In the current corrupred system YES but it's ILLEGAL for the courts to do that unless of course you live in LIBERAL sytates then yes they WILL try.
I recall an attempt to incarcerate a marine because he was CLAIMED to be insane by a state official ,he beat it easily and they haven't tried it again.
But other than that YES we sure as hell do have the right to determine our medical care .
Corruption IS seeking to keep doing that yes, aka mandatory vaccinations, insanity claimes and the use of cannibis oil but the OIL is still a schedual 2 substance,So the jerks have a federal law behind them.

AND then to ,the 2nd amendmentis the LAST bastion, before a takeover happens.
edit on 3-9-2015 by cavtrooper7 because: (no reason given)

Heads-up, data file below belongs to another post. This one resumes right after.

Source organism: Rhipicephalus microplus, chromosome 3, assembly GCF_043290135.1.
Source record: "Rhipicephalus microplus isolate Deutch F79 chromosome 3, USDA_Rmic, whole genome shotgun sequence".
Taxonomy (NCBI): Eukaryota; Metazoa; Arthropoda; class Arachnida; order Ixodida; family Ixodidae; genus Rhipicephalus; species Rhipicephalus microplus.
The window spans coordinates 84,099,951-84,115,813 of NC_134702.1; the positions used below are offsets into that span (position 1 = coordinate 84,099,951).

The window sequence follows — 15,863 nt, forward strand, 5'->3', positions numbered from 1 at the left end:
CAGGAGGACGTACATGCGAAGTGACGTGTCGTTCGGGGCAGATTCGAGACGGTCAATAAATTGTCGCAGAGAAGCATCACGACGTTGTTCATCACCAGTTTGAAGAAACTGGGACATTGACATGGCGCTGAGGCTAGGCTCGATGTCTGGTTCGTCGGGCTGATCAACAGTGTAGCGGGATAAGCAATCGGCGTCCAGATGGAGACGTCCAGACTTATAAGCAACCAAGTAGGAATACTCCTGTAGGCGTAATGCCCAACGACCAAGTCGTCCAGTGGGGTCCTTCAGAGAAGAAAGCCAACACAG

posted on Sep, 3 2015 @ 06:38 PM
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originally posted by: Aazadan
Read that again. It's saying you cannot be denied a vote based on age as long as you are 18 or older. It's not saying you can vote in the first place.


It would be nice if you actually understood how the Constitution functions.

It is not a list of things you are allowed to do, it is a list of things that the government cannot do.


The right to vote is mentioned if five separate Amendments.



edit on 3-9-2015 by AugustusMasonicus because: Ph'nglui mglw'nafh Cthulhu R'lyeh wgah'nagl fhtagn



posted on Sep, 3 2015 @ 06:58 PM
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originally posted by: Aazadan